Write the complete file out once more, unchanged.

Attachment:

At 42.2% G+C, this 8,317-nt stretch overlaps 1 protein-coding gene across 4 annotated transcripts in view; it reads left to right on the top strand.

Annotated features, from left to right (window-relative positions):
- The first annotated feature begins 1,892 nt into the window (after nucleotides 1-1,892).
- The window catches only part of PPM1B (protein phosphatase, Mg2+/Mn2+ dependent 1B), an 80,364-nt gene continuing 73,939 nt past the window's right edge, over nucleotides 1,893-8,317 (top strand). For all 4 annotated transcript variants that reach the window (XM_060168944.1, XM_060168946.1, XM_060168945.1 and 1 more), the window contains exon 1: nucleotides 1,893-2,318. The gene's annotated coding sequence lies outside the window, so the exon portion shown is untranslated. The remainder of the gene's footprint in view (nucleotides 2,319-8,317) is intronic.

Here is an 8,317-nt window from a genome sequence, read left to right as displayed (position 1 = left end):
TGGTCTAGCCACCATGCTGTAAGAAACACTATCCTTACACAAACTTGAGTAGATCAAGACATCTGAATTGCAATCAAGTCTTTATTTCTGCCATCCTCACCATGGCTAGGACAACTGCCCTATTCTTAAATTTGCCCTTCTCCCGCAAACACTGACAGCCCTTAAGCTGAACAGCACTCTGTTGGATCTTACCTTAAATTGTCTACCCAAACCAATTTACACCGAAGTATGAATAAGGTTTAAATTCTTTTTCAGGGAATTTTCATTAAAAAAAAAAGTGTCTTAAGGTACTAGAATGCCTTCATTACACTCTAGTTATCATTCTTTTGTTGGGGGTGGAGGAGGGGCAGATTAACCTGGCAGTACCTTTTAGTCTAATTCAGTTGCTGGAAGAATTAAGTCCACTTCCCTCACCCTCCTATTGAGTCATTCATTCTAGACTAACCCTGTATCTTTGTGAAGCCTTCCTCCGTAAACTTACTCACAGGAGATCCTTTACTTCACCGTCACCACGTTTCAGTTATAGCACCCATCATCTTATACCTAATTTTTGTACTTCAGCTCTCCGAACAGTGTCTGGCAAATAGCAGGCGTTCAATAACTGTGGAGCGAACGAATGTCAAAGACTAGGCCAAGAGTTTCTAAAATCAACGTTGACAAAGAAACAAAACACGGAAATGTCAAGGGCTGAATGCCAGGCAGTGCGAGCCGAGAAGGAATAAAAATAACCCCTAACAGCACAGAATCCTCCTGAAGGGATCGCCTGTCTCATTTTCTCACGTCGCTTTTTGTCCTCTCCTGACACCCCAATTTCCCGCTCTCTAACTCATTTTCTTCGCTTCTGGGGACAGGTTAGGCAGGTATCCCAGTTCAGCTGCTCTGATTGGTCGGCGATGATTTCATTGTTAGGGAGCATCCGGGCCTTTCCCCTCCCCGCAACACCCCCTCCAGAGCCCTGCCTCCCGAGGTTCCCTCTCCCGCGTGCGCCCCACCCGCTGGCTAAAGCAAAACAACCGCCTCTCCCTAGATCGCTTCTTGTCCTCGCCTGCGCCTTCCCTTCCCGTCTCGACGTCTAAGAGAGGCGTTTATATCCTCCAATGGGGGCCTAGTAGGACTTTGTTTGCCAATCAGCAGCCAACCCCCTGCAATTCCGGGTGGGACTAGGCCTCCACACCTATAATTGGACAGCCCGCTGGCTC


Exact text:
At 42.2% G+C, this 8,317-nt stretch overlaps 1 protein-coding gene across 4 annotated transcripts in view; it reads left to right on the top strand.

Annotated features, from left to right (window-relative positions):
- The first annotated feature begins 1,892 nt into the window (after nucleotides 1-1,892).
- The window catches only part of PPM1B (protein phosphatase, Mg2+/Mn2+ dependent 1B), an 80,364-nt gene continuing 73,939 nt past the window's right edge, over nucleotides 1,893-8,317 (top strand). For all 4 annotated transcript variants that reach the window (XM_060168944.1, XM_060168946.1, XM_060168945.1 and 1 more), the window contains exon 1: nucleotides 1,893-2,318. The gene's annotated coding sequence lies outside the window, so the exon portion shown is untranslated. The remainder of the gene's footprint in view (nucleotides 2,319-8,317) is intronic.

Here is an 8,317-nt window from a genome sequence, read left to right as displayed (position 1 = left end):
TGGTCTAGCCACCATGCTGTAAGAAACACTATCCTTACACAAACTTGAGTAGATCAAGACATCTGAATTGCAATCAAGTCTTTATTTCTGCCATCCTCACCATGGCTAGGACAACTGCCCTATTCTTAAATTTGCCCTTCTCCCGCAAACACTGACAGCCCTTAAGCTGAACAGCACTCTGTTGGATCTTACCTTAAATTGTCTACCCAAACCAATTTACACCGAAGTATGAATAAGGTTTAAATTCTTTTTCAGGGAATTTTCATTAAAAAAAAAAGTGTCTTAAGGTACTAGAATGCCTTCATTACACTCTAGTTATCATTCTTTTGTTGGGGGTGGAGGAGGGGCAGATTAACCTGGCAGTACCTTTTAGTCTAATTCAGTTGCTGGAAGAATTAAGTCCACTTCCCTCACCCTCCTATTGAGTCATTCATTCTAGACTAACCCTGTATCTTTGTGAAGCCTTCCTCCGTAAACTTACTCACAGGAGATCCTTTACTTCACCGTCACCACGTTTCAGTTATAGCACCCATCATCTTATACCTAATTTTTGTACTTCAGCTCTCCGAACAGTGTCTGGCAAATAGCAGGCGTTCAATAACTGTGGAGCGAACGAATGTCAAAGACTAGGCCAAGAGTTTCTAAAATCAACGTTGACAAAGAAACAAAACACGGAAATGTCAAGGGCTGAATGCCAGGCAGTGCGAGCCGAGAAGGAATAAAAATAACCCCTAACAGCACAGAATCCTCCTGAAGGGATCGCCTGTCTCATTTTCTCACGTCGCTTTTTGTCCTCTCCTGACACCCCAATTTCCCGCTCTCTAACTCATTTTCTTCGCTTCTGGGGACAGGTTAGGCAGGTATCCCAGTTCAGCTGCTCTGATTGGTCGGCGATGATTTCATTGTTAGGGAGCATCCGGGCCTTTCCCCTCCCCGCAACACCCCCTCCAGAGCCCTGCCTCCCGAGGTTCCCTCTCCCGCGTGCGCCCCACCCGCTGGCTAAAGCAAAACAACCGCCTCTCCCTAGATCGCTTCTTGTCCTCGCCTGCGCCTTCCCTTCCCGTCTCGACGTCTAAGAGAGGCGTTTATATCCTCCAATGGGGGCCTAGTAGGACTTTGTTTGCCAATCAGCAGCCAACCCCCTGCAATTCCGGGTGGGACTAGGCCTCCACACCTATAATTGGACAGCCCGCTGGCTC